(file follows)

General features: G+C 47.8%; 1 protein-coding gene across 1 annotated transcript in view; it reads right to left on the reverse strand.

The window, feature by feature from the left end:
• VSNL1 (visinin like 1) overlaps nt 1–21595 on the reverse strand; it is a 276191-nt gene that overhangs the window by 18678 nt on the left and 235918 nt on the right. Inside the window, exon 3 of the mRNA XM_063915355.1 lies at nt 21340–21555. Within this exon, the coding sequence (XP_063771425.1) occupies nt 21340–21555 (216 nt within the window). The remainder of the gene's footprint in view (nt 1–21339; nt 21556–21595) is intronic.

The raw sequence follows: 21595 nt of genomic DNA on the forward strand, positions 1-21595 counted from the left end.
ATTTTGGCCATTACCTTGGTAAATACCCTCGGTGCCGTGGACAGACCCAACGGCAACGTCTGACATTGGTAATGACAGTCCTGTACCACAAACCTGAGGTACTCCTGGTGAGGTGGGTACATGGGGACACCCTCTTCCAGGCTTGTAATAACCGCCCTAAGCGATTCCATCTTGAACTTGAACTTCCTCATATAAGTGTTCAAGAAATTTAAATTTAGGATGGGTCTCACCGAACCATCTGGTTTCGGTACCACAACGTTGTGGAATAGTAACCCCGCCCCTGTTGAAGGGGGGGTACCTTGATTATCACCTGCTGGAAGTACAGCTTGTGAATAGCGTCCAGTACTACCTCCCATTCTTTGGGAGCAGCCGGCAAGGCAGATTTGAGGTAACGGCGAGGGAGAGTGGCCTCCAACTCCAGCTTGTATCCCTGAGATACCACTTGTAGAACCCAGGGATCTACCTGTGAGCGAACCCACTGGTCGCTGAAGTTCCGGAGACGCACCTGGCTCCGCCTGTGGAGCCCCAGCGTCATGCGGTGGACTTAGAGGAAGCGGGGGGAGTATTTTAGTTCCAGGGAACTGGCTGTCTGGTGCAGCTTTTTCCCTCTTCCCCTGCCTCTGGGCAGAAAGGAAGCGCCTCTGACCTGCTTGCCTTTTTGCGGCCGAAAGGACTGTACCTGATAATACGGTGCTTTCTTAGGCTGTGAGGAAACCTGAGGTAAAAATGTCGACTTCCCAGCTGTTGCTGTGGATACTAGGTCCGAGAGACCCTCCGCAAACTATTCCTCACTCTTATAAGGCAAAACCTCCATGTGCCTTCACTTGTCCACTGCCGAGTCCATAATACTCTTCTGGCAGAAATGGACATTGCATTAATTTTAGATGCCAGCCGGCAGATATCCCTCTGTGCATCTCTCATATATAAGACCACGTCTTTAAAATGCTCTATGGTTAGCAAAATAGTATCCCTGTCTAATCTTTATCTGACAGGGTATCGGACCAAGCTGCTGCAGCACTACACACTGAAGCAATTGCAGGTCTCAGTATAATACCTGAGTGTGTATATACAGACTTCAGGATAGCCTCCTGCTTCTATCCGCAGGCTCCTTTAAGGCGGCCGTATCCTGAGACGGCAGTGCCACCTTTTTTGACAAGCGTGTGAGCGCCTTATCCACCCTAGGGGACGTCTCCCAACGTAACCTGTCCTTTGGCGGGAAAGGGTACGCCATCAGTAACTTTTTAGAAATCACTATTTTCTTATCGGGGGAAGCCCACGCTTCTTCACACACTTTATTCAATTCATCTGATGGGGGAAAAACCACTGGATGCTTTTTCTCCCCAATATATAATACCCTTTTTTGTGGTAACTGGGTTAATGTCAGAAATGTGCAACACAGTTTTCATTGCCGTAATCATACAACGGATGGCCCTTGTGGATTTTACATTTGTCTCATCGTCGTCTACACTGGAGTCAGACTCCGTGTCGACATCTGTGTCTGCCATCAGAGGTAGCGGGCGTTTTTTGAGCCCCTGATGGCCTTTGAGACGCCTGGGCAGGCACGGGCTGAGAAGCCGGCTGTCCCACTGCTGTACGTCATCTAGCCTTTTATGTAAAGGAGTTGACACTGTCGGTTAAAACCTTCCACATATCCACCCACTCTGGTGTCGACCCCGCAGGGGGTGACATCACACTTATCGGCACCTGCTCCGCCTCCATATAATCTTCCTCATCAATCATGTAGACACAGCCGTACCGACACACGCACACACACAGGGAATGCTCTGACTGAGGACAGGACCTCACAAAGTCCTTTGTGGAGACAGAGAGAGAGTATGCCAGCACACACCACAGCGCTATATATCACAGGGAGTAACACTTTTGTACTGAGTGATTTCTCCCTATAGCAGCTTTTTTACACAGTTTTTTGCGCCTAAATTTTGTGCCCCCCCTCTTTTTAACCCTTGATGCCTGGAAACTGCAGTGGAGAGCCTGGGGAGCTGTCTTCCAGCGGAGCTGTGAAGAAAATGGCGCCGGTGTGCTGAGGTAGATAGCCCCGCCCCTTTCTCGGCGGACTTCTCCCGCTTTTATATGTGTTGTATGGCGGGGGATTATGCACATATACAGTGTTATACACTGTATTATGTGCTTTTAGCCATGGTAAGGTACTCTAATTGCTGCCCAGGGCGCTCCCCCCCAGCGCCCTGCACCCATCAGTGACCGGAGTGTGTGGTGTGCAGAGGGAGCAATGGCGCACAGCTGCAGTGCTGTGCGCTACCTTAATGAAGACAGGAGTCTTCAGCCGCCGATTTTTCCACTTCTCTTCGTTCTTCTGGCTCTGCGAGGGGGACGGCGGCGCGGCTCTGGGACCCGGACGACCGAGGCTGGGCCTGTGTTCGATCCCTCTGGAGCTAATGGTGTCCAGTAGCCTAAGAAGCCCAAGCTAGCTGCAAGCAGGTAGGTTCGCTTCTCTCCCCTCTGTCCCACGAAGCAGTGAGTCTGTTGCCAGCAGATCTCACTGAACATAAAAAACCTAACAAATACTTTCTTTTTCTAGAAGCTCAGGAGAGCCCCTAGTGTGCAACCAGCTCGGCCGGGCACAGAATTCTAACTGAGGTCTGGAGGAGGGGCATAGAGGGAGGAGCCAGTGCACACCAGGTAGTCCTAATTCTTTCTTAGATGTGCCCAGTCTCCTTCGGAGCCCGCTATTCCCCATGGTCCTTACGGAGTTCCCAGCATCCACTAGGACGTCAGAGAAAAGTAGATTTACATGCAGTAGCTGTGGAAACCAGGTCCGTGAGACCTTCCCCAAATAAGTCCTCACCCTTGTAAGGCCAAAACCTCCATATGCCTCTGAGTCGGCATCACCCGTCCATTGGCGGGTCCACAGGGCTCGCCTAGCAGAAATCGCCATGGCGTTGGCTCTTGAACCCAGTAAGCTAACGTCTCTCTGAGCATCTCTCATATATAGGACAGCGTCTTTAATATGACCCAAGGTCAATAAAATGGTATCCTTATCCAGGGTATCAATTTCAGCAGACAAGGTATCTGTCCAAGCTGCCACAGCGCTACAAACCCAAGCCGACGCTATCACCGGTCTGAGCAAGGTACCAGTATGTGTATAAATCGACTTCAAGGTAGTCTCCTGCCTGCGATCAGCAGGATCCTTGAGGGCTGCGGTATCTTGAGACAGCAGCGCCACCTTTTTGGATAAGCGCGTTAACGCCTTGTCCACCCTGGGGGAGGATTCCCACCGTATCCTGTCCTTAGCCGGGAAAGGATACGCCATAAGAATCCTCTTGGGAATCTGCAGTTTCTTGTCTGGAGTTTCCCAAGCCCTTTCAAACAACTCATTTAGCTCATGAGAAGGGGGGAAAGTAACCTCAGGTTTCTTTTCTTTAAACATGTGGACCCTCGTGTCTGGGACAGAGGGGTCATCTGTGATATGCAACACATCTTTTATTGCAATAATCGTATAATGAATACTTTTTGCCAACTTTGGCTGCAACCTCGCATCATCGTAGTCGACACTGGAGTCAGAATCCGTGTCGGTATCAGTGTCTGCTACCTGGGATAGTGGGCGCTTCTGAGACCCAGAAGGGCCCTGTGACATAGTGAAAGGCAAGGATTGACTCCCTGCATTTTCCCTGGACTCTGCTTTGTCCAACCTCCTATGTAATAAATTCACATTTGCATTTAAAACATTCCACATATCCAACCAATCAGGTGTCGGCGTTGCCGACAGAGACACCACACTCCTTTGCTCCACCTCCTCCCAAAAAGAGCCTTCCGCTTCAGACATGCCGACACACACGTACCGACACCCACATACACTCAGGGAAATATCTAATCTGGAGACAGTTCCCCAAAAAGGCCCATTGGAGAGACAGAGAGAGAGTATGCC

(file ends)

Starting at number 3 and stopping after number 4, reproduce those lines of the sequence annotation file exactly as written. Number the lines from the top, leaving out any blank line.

• VSNL1 (visinin like 1) overlaps nt 1–21595 on the reverse strand; it is a 276191-nt gene that overhangs the window by 18678 nt on the left and 235918 nt on the right. Inside the window, exon 3 of the mRNA XM_063915355.1 lies at nt 21340–21555. Within this exon, the coding sequence (XP_063771425.1) occupies nt 21340–21555 (216 nt within the window). The remainder of the gene's footprint in view (nt 1–21339; nt 21556–21595) is intronic.

The raw sequence follows: 21595 nt of genomic DNA on the forward strand, positions 1-21595 counted from the left end.